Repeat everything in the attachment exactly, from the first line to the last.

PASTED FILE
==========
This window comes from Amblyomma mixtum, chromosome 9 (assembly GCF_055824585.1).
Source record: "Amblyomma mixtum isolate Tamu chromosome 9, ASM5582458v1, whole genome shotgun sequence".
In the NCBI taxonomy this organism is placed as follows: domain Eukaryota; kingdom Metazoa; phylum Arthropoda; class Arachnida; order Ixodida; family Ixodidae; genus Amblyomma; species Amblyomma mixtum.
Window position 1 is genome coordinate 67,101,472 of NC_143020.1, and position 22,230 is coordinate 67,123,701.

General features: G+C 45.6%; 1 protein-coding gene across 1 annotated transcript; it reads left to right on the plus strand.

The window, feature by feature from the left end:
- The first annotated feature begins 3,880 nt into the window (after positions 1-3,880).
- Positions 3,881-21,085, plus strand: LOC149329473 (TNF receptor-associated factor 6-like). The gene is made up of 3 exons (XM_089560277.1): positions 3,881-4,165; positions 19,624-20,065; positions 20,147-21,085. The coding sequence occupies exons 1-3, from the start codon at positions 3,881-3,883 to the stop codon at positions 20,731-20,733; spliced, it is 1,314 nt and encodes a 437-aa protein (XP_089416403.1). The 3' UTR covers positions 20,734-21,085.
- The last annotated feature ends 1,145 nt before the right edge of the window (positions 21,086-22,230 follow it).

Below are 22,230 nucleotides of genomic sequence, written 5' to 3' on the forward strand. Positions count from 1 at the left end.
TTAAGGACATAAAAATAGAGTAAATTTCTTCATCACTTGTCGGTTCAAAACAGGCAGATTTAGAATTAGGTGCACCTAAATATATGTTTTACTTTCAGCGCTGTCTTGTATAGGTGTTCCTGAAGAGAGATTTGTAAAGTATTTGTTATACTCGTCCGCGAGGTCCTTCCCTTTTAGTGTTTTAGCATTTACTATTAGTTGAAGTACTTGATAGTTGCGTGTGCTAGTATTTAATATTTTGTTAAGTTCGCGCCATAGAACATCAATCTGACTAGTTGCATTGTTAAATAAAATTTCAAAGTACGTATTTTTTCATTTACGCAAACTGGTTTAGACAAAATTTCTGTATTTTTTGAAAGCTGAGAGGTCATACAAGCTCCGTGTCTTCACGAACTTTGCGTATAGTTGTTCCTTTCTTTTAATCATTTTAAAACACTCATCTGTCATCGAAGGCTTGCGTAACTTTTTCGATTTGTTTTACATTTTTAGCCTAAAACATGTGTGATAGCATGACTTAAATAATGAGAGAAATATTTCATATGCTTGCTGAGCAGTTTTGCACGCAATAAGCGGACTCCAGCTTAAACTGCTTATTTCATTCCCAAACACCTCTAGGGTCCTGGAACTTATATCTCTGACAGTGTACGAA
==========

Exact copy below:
This window comes from Amblyomma mixtum, chromosome 9 (assembly GCF_055824585.1).
Source record: "Amblyomma mixtum isolate Tamu chromosome 9, ASM5582458v1, whole genome shotgun sequence".
In the NCBI taxonomy this organism is placed as follows: domain Eukaryota; kingdom Metazoa; phylum Arthropoda; class Arachnida; order Ixodida; family Ixodidae; genus Amblyomma; species Amblyomma mixtum.
Window position 1 is genome coordinate 67,101,472 of NC_143020.1, and position 22,230 is coordinate 67,123,701.

General features: G+C 45.6%; 1 protein-coding gene across 1 annotated transcript; it reads left to right on the plus strand.

The window, feature by feature from the left end:
- The first annotated feature begins 3,880 nt into the window (after positions 1-3,880).
- Positions 3,881-21,085, plus strand: LOC149329473 (TNF receptor-associated factor 6-like). The gene is made up of 3 exons (XM_089560277.1): positions 3,881-4,165; positions 19,624-20,065; positions 20,147-21,085. The coding sequence occupies exons 1-3, from the start codon at positions 3,881-3,883 to the stop codon at positions 20,731-20,733; spliced, it is 1,314 nt and encodes a 437-aa protein (XP_089416403.1). The 3' UTR covers positions 20,734-21,085.
- The last annotated feature ends 1,145 nt before the right edge of the window (positions 21,086-22,230 follow it).

Below are 22,230 nucleotides of genomic sequence, written 5' to 3' on the forward strand. Positions count from 1 at the left end.
TTAAGGACATAAAAATAGAGTAAATTTCTTCATCACTTGTCGGTTCAAAACAGGCAGATTTAGAATTAGGTGCACCTAAATATATGTTTTACTTTCAGCGCTGTCTTGTATAGGTGTTCCTGAAGAGAGATTTGTAAAGTATTTGTTATACTCGTCCGCGAGGTCCTTCCCTTTTAGTGTTTTAGCATTTACTATTAGTTGAAGTACTTGATAGTTGCGTGTGCTAGTATTTAATATTTTGTTAAGTTCGCGCCATAGAACATCAATCTGACTAGTTGCATTGTTAAATAAAATTTCAAAGTACGTATTTTTTCATTTACGCAAACTGGTTTAGACAAAATTTCTGTATTTTTTGAAAGCTGAGAGGTCATACAAGCTCCGTGTCTTCACGAACTTTGCGTATAGTTGTTCCTTTCTTTTAATCATTTTAAAACACTCATCTGTCATCGAAGGCTTGCGTAACTTTTTCGATTTGTTTTACATTTTTAGCCTAAAACATGTGTGATAGCATGACTTAAATAATGAGAGAAATATTTCATATGCTTGCTGAGCAGTTTTGCACGCAATAAGCGGACTCCAGCTTAAACTGCTTATTTCATTCCCAAACACCTCTAGGGTCCTGGAACTTATATCTCTGACAGTGTACGAA